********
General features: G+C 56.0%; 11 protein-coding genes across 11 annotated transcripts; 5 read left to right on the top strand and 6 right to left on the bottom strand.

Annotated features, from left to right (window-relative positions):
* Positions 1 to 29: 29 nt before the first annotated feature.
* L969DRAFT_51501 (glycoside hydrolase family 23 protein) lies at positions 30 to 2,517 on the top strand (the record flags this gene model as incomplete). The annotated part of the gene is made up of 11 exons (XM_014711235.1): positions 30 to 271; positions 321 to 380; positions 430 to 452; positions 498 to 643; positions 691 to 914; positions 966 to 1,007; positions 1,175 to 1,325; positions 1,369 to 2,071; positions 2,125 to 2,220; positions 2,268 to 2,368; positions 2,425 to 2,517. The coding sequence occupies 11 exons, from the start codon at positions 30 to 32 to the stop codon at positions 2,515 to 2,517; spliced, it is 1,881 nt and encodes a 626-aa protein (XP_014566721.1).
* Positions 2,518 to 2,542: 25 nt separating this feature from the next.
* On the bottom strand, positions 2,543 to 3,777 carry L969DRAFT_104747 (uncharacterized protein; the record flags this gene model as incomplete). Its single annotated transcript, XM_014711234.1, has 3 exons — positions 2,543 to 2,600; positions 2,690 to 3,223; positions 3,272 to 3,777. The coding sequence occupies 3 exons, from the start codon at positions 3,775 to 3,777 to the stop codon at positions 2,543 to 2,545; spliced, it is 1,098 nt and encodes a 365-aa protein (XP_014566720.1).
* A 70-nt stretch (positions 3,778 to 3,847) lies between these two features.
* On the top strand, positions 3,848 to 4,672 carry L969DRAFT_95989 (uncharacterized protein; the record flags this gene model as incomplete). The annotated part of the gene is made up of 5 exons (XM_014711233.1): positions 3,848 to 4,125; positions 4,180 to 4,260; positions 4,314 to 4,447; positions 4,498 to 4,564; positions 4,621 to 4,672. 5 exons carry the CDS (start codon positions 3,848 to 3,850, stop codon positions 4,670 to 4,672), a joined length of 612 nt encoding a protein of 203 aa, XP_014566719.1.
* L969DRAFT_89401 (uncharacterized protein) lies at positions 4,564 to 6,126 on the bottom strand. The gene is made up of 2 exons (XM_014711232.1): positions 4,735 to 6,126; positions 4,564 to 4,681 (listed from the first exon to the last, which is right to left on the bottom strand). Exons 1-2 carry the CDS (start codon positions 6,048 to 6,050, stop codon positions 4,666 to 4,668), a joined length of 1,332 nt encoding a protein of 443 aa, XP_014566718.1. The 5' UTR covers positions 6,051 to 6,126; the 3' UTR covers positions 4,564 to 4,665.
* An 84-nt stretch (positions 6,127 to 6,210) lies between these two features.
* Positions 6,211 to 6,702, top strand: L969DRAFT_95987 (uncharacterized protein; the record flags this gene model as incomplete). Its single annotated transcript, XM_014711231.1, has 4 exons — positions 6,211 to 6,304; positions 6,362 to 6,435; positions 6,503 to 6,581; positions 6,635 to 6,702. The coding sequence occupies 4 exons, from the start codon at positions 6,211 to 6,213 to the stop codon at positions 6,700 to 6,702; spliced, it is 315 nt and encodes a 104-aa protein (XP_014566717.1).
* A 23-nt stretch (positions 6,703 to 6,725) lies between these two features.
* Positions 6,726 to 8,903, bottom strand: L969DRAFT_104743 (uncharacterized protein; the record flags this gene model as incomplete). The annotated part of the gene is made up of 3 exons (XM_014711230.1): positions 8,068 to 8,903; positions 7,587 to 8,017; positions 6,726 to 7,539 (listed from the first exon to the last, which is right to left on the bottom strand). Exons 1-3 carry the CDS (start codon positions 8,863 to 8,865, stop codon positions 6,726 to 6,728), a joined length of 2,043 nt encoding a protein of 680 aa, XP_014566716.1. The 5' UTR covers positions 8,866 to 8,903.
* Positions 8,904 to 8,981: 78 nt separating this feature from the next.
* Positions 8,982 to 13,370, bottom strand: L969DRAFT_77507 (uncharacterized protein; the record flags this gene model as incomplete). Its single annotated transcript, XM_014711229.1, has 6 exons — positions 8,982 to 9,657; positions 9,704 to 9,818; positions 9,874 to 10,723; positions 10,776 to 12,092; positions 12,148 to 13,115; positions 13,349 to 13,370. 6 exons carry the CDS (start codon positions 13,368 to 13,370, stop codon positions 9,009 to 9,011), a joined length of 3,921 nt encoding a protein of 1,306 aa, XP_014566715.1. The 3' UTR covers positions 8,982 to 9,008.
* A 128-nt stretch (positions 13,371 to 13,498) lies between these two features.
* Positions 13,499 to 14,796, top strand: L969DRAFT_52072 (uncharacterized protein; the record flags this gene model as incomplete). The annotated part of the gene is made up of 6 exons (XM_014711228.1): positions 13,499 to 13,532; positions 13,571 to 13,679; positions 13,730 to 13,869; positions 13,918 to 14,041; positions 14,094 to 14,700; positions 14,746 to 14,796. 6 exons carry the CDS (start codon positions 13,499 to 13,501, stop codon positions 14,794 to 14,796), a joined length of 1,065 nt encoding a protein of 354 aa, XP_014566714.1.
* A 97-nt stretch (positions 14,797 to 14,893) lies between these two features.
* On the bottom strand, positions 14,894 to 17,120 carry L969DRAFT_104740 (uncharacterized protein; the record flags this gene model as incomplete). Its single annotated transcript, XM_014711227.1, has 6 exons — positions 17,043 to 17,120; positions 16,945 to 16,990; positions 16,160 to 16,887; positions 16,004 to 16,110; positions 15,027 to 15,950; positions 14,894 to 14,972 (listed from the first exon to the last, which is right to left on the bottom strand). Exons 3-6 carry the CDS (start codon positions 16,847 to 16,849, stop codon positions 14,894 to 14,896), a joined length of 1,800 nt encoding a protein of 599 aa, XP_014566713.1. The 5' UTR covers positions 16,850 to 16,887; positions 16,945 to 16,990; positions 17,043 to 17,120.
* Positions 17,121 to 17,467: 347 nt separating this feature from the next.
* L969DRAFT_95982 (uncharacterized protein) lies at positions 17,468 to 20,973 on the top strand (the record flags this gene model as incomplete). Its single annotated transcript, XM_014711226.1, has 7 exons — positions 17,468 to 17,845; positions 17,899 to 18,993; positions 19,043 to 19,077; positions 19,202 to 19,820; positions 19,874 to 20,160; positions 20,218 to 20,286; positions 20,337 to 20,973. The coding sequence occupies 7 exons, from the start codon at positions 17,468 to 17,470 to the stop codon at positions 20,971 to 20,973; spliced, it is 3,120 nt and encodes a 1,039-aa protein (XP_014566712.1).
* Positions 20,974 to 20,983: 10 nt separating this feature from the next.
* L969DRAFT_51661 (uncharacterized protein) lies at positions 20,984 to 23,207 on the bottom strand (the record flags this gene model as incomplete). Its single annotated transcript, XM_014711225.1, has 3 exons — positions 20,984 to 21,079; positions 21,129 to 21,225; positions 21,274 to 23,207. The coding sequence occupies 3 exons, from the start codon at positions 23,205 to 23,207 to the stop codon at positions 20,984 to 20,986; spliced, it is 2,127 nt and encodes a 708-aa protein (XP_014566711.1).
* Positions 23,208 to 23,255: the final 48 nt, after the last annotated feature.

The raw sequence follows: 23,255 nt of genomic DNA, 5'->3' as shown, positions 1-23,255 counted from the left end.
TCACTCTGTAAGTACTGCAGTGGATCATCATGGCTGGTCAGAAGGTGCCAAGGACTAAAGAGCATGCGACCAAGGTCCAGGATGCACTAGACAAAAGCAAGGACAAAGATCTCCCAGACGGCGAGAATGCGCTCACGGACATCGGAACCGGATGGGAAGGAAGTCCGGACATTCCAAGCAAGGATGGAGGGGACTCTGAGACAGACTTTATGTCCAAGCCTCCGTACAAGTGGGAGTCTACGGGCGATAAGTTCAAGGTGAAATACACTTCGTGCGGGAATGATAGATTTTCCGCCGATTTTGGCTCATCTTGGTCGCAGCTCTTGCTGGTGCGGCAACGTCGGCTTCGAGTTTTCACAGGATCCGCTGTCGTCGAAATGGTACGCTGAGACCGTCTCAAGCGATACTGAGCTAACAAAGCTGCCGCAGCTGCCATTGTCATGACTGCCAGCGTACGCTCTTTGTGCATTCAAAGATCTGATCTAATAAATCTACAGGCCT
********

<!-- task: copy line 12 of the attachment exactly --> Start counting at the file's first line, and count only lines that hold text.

* A 23-nt stretch (positions 6,703 to 6,725) lies between these two features.